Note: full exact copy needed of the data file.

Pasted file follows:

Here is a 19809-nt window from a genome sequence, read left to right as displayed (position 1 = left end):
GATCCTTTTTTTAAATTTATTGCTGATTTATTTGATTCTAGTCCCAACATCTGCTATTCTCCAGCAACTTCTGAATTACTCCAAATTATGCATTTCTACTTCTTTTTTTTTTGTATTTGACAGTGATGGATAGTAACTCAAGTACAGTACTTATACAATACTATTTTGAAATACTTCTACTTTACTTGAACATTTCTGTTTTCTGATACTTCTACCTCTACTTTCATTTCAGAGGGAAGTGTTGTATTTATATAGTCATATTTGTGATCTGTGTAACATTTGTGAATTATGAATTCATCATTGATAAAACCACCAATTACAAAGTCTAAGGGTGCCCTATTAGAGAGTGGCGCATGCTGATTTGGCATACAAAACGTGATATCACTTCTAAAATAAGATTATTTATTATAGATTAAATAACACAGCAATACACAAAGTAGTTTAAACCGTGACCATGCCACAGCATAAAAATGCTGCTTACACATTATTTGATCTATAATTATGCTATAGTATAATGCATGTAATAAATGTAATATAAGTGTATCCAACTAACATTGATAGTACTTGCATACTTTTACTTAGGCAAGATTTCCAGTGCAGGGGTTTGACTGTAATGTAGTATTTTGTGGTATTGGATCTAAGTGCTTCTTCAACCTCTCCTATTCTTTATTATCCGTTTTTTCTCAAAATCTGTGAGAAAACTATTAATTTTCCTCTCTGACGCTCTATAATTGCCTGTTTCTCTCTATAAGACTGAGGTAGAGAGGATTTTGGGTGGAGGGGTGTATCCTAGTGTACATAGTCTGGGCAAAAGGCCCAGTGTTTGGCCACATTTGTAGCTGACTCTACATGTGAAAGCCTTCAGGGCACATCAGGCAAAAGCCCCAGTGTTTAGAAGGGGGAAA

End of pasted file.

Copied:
Here is a 19809-nt window from a genome sequence, read left to right as displayed (position 1 = left end):
GATCCTTTTTTTAAATTTATTGCTGATTTATTTGATTCTAGTCCCAACATCTGCTATTCTCCAGCAACTTCTGAATTACTCCAAATTATGCATTTCTACTTCTTTTTTTTTTGTATTTGACAGTGATGGATAGTAACTCAAGTACAGTACTTATACAATACTATTTTGAAATACTTCTACTTTACTTGAACATTTCTGTTTTCTGATACTTCTACCTCTACTTTCATTTCAGAGGGAAGTGTTGTATTTATATAGTCATATTTGTGATCTGTGTAACATTTGTGAATTATGAATTCATCATTGATAAAACCACCAATTACAAAGTCTAAGGGTGCCCTATTAGAGAGTGGCGCATGCTGATTTGGCATACAAAACGTGATATCACTTCTAAAATAAGATTATTTATTATAGATTAAATAACACAGCAATACACAAAGTAGTTTAAACCGTGACCATGCCACAGCATAAAAATGCTGCTTACACATTATTTGATCTATAATTATGCTATAGTATAATGCATGTAATAAATGTAATATAAGTGTATCCAACTAACATTGATAGTACTTGCATACTTTTACTTAGGCAAGATTTCCAGTGCAGGGGTTTGACTGTAATGTAGTATTTTGTGGTATTGGATCTAAGTGCTTCTTCAACCTCTCCTATTCTTTATTATCCGTTTTTTCTCAAAATCTGTGAGAAAACTATTAATTTTCCTCTCTGACGCTCTATAATTGCCTGTTTCTCTCTATAAGACTGAGGTAGAGAGGATTTTGGGTGGAGGGGTGTATCCTAGTGTACATAGTCTGGGCAAAAGGCCCAGTGTTTGGCCACATTTGTAGCTGACTCTACATGTGAAAGCCTTCAGGGCACATCAGGCAAAAGCCCCAGTGTTTAGAAGGGGGAAA